Some patients with abdominal angina may have angioplasty to open the closed or closing vessels.
Some patients with abdominal angina may have angioplasty to open the closed or closing vessels.

Initial treatment to address faulty blood vessels might only be the beginning. Making certain a person has healthy eating patterns thereafter, especially to regain weight, is important. These patterns must be healthy because presence of atherosclerosis suggests high cholesterol levels and cholesterol build-up in the past. In fact, people with abdominal angina are usually thoroughly examined for the presence of cardiac disease elsewhere, and some may need careful following by a cardiologist. Medications could be required to sustain blood vessel and heart health, and smoking cessation would be highly encouraged.

Tricia Christensen
Tricia Christensen

Tricia has a Literature degree from Sonoma State University and has been a frequent TheHealthBoard contributor for many years. She is especially passionate about reading and writing, although her other interests include medicine, art, film, history, politics, ethics, and religion. Tricia lives in Northern California and is currently working on her first novel.

Learn more...
Tricia Christensen
Tricia Christensen

Tricia has a Literature degree from Sonoma State University and has been a frequent TheHealthBoard contributor for many years. She is especially passionate about reading and writing, although her other interests include medicine, art, film, history, politics, ethics, and religion. Tricia lives in Northern California and is currently working on her first novel.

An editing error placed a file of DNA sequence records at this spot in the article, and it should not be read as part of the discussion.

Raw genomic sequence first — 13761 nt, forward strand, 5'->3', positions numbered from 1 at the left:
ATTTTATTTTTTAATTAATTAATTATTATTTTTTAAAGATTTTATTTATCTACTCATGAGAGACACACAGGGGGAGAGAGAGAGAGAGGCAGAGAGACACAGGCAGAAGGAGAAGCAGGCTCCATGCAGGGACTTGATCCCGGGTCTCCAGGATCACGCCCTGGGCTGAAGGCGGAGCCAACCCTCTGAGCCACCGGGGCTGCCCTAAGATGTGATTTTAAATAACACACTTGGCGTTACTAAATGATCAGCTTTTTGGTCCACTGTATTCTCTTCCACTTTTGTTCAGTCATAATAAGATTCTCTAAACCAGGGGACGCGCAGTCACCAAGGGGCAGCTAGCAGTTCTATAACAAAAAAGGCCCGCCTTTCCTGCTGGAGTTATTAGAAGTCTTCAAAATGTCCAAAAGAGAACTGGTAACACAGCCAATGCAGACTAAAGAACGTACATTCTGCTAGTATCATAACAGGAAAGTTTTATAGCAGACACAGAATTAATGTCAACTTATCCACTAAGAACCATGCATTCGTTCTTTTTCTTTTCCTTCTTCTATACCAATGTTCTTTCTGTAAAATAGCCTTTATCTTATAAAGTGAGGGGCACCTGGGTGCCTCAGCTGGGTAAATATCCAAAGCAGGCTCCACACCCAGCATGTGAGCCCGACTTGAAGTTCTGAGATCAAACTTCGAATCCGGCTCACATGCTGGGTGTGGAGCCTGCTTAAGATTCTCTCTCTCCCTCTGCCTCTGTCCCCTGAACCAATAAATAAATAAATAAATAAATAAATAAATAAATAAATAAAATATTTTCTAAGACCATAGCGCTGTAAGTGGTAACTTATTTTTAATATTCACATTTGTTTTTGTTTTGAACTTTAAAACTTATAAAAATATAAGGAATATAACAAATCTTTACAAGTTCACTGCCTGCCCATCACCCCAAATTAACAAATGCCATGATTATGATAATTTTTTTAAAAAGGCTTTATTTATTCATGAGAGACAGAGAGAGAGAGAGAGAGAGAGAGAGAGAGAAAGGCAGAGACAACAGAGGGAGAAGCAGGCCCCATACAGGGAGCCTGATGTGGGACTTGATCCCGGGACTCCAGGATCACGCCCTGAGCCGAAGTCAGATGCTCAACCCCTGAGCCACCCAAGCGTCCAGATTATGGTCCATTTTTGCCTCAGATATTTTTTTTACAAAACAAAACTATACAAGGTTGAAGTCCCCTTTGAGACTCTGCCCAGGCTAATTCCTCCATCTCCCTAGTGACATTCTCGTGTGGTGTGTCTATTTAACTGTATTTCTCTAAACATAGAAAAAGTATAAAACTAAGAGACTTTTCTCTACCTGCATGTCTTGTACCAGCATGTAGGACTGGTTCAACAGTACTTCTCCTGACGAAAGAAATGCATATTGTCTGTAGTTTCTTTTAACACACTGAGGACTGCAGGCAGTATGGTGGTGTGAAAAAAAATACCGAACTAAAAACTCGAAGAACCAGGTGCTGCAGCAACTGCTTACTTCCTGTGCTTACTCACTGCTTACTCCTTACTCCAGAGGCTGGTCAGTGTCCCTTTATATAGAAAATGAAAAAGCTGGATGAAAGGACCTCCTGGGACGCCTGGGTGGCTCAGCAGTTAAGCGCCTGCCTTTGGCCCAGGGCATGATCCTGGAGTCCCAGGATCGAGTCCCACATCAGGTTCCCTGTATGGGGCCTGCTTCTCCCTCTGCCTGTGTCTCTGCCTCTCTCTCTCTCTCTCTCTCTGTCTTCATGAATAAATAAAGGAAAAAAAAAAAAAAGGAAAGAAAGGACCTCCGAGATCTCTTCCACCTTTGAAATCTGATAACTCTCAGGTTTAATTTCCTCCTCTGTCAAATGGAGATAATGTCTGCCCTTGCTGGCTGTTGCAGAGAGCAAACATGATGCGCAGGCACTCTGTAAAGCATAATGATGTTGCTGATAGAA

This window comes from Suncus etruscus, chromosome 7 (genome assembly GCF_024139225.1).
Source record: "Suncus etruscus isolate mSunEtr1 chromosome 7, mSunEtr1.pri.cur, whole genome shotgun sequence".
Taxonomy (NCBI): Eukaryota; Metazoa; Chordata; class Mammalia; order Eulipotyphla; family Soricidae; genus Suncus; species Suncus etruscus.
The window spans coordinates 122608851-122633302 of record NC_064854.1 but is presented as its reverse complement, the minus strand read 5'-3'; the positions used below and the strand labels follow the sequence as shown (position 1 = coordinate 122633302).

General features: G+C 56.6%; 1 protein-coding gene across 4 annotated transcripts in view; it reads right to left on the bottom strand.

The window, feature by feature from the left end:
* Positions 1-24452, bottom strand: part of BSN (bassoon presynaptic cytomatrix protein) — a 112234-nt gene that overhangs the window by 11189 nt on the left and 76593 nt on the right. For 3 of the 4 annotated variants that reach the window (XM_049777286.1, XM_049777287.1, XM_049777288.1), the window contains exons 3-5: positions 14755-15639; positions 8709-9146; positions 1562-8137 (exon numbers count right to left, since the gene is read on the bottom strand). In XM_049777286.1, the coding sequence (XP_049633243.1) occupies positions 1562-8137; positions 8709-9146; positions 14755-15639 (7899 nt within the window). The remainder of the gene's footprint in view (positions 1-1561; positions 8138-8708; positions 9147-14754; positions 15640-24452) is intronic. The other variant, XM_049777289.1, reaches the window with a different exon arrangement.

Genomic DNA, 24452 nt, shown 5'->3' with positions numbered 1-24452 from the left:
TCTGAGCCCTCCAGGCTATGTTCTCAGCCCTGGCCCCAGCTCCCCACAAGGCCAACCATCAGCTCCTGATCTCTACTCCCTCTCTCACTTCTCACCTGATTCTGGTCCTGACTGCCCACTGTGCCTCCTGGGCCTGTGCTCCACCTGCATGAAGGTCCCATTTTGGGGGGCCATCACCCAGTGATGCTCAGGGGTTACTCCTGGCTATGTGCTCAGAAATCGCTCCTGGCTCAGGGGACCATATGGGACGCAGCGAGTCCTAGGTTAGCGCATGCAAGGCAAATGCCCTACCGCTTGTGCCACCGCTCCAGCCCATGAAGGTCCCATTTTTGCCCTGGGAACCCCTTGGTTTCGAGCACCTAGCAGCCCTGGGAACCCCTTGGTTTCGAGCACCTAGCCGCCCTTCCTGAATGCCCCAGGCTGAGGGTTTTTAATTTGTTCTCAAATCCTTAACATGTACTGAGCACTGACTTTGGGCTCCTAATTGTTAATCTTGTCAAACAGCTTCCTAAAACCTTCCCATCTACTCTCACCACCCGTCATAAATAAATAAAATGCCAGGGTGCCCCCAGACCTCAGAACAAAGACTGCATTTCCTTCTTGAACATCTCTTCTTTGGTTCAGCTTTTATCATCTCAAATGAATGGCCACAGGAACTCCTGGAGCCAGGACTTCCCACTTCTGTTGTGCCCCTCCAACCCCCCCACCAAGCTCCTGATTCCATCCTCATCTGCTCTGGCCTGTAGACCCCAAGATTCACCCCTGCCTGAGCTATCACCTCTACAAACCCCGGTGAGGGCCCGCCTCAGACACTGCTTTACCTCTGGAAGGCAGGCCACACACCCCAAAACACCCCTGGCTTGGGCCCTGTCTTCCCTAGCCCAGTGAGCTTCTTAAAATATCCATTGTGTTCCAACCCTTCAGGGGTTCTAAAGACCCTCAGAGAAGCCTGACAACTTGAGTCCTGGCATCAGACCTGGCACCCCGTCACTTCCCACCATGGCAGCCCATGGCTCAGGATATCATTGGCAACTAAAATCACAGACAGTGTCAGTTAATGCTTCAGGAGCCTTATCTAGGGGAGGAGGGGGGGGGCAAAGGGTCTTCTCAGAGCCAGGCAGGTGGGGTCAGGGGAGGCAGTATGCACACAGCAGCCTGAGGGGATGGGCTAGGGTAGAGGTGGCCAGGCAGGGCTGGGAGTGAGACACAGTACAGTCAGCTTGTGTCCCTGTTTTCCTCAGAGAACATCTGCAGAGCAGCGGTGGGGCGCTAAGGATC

Learn more...

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Discussion Comments

anon181620

Just for the record, the statement "people start eating less, because the pain associated with eating negatively reinforces it" is incorrect. Pain "punishes," it is not a negative reinforcer. Eating is a negative reinforcer for hunger. That is, eating reduces hunger, so it increases the future likelihood of eating when hunger is present.

When taking something away increases the frequency of a behavior in the future, it is called a "negative reinforcer." When it reduces the frequency of a behavior, it is called a "punisher."

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    • Smoking cigarettes increases the risk of developing abdominal angina.
      By: Oleg Zinkovetsky
      Smoking cigarettes increases the risk of developing abdominal angina.
    • Symptoms of abdominal angina may include abdominal pain.
      By: jedi-master
      Symptoms of abdominal angina may include abdominal pain.
    • Patients with abdominal angina should be closely monitored by a cardioligist.
      By: pkchai
      Patients with abdominal angina should be closely monitored by a cardioligist.
    • Some patients with abdominal angina may have angioplasty to open the closed or closing vessels.
      By: designua
      Some patients with abdominal angina may have angioplasty to open the closed or closing vessels.